Not Your Everyday Banana

by Bart Arondson

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I noticed that when looking at small items in close distance, minimum focusing distance for eye seems to be about 15cm (6") - closer than that, vision promptly gets blurrier instead of seeing more details.

So how can I see a sharp image on focusing screen through viewfinder, which is perhaps a couple of centimeters (less than an inch) from my eye? Am I really looking at the image projected on focusing screen, or are there some optical tricks used to create a larger false image further away?

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What lens/body are you using? And you're saying that your head/eye is about 15cm away from the camera/viewfinder? What Matt Grum is referring to is the viewfinder diopter –  BBking Oct 23 '12 at 11:26
    
@BBking what Imre is saying is usually he is unable to focus on objects closer than 15cm, however the focus screen in an SLR is much closer than 15cm, so how can his eyes focus on that? –  Matt Grum Oct 23 '12 at 11:38
    
@BBKing the 15cm referred to other stuff I might lift near my face, e.g. a watch, or a book. I don't think body and lenses make a big difference regarding this question. –  Imre Oct 23 '12 at 11:38
    
It might be worth noting that this question is primarily aimed at SLR / DSLR cameras (Lens, mirror, focus screen and eye-piece) it is not applicable to "rangefinder" style cameras (the viewfinder is a separate optical lens) - However it IS applicable to cameras with Electronic viewfinders, which replace the focus screen with a small LCD/OLED screen. –  Darkcat Studios Oct 23 '12 at 12:27
    
@Imre well, I see now. I couldn't figure out if you were still looking through the viewfinder (at a distance within 1cm) and couldn't focus on anthing less than 15cm (as a working distance) through the lens. So yes, there are optical elements within the viewfinder. Notice how the human eye can not see what the sensor would? Take the lens off and look through it (at the distance where the sensor would be)? So there must be optical elements within the viewfinder/prism. Darkcat Studios, now that I understand fully, it kinda does apply to a rangefinder. It's still within 1cm, right? –  BBking Oct 23 '12 at 12:47
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3 Answers 3

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Inside the viewfinder is a convex lens which enables your eye to focus on the screen. This works in exactly the same way as convex lens used in a pair of glasses to correct long sightedness.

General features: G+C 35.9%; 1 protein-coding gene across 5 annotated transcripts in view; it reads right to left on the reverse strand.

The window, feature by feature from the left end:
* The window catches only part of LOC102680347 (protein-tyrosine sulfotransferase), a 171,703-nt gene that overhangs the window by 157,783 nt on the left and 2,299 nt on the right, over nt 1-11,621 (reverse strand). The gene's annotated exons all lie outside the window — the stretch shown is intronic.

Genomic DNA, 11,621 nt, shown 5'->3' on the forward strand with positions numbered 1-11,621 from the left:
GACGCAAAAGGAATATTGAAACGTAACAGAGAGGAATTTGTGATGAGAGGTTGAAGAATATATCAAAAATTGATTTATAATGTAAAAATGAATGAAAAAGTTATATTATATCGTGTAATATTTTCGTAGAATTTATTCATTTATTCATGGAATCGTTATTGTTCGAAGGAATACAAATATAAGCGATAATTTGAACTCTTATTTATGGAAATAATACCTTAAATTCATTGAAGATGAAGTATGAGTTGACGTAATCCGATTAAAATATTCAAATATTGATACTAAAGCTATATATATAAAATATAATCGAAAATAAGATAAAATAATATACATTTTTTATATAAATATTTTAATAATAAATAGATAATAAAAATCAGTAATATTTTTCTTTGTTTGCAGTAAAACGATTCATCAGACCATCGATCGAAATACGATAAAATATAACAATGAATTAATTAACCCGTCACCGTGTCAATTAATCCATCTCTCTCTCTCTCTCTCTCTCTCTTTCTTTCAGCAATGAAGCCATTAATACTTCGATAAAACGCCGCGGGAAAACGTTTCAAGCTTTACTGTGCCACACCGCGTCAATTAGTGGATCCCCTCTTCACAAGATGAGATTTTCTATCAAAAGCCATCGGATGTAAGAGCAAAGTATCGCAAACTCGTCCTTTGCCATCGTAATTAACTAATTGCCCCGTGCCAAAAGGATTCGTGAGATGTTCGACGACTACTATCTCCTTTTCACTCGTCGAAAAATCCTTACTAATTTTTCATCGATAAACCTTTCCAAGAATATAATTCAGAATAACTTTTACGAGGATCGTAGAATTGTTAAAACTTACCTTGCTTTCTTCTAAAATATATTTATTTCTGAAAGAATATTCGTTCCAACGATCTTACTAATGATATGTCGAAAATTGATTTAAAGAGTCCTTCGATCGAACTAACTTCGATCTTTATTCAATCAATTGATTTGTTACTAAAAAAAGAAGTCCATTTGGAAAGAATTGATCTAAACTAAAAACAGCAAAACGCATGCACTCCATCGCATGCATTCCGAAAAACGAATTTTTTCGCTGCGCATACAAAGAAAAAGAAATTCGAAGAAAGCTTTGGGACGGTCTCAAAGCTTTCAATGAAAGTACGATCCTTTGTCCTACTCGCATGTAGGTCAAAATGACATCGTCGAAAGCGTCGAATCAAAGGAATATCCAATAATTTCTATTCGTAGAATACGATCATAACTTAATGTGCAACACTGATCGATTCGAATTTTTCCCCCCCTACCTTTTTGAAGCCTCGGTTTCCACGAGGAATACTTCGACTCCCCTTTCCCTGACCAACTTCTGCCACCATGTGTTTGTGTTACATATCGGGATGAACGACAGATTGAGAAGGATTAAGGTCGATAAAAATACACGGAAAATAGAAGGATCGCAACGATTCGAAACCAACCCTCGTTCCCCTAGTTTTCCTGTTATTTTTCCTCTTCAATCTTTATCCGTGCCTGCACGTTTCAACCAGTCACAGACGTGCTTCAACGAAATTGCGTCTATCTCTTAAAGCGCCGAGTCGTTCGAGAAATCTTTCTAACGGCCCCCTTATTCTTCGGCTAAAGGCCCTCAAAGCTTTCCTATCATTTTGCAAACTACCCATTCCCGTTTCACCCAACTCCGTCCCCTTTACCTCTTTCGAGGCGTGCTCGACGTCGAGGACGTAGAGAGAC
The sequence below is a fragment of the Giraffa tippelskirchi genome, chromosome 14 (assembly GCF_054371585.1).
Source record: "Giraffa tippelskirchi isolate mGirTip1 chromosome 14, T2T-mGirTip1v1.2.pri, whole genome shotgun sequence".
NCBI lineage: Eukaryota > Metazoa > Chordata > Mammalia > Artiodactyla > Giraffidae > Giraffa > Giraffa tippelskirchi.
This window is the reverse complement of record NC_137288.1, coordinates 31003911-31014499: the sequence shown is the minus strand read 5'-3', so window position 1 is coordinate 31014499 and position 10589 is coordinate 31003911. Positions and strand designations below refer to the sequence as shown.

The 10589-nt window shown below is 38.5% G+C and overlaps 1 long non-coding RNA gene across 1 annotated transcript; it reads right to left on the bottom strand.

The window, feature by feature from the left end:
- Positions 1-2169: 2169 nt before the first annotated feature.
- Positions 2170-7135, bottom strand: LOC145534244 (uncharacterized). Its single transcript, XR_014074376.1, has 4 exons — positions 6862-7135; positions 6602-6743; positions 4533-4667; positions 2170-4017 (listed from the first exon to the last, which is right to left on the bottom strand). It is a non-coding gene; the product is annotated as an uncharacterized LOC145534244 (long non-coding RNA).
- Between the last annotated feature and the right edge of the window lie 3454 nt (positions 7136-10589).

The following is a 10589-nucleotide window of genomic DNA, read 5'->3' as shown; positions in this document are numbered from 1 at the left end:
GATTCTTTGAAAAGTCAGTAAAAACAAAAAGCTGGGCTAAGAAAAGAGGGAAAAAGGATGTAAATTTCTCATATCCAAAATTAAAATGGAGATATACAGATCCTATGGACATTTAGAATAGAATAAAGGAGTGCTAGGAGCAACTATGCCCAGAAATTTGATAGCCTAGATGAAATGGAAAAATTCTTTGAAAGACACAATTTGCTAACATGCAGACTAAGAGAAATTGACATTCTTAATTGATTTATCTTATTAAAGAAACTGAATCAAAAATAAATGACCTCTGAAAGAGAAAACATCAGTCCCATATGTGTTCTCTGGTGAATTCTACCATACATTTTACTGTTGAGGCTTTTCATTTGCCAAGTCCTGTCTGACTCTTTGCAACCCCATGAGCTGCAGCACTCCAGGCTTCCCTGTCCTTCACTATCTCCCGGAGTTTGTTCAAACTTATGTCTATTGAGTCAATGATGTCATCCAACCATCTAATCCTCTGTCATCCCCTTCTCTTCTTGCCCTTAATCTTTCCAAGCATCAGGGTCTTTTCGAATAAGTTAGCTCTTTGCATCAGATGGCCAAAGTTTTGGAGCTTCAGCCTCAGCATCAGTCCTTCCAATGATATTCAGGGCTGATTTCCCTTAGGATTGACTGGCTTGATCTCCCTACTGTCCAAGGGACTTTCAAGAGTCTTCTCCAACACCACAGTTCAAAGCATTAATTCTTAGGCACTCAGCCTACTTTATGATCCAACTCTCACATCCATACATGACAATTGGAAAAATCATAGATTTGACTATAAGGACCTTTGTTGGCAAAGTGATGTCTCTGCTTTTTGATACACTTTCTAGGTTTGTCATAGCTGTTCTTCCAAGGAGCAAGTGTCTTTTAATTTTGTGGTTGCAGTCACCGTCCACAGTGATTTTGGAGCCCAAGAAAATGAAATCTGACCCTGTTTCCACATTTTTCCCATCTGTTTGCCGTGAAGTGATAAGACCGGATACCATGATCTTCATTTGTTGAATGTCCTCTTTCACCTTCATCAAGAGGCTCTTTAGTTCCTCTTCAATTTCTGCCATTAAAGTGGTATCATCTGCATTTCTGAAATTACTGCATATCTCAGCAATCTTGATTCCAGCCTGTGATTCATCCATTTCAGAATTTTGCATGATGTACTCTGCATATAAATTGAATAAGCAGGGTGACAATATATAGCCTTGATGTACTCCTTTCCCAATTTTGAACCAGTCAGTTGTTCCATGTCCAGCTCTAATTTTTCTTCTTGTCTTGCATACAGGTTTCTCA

The power of this lens is usually adjustable via a small dial next to the eyepiece to account for differences in people's eyesight. Some people who wear glasses have the option of removing their glasses when shooting and relying on the viewfinder lens, whilst some leave the adjustment in the default position for someone with normal vision and wear their glasses whilst shooting.

In the latter scenario the image seen is the result of four separate optical instruments - the taking lens, viewfinder lens, eyeglasses and eye lens!

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Now that I fully understand I'll answer with some pictures.

This:

Basic cross section of traveling light

From here. Is a basic cross section of travelling light. 5 is the focusing screen (notice how it's the same distance as the sensor 4), 7 is the pentaprism and 8 is the eyepiece (basically what Matt Grum is referring to).

Here:

enter image description here

From here. Shows a bit more clearly the lenses or eyepieces involved. This is what makes us able to focus at a distance within 1cm.

A quick Google Images of viewfinder construction and DSLR construction gave me those images.

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If I understand you correctly, the ability to focus on an object is generally affected by the viewer's personal eye sight condition. Some people may not be able to focus 6" or closer.

But to further the answer, you are able to see this image in focus due to the distance your eye is from the view finder. you're essentially recreating an extra point of focus in the direction of light towards your eye. This is how lenses work. By using a macro lens, you would be able to focus much closer to your subject. This is down to the way the lens is built and the distance the series of glass is situated. By keeping your eye a certain distance from the view finder you could say you are changing the ability of the lens. Of course this would never affect the image produced.

So in answer, I suppose you could call it an optical trick but really that's just how lenses work. Some more technical reading can be done here.

Hope that helps.

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I think you are missing the point that the viewfinder has a lens which allows your eye to focus on the focus screen, it has nothing to do with the main lens. –  Darkcat Studios Oct 23 '12 at 11:19
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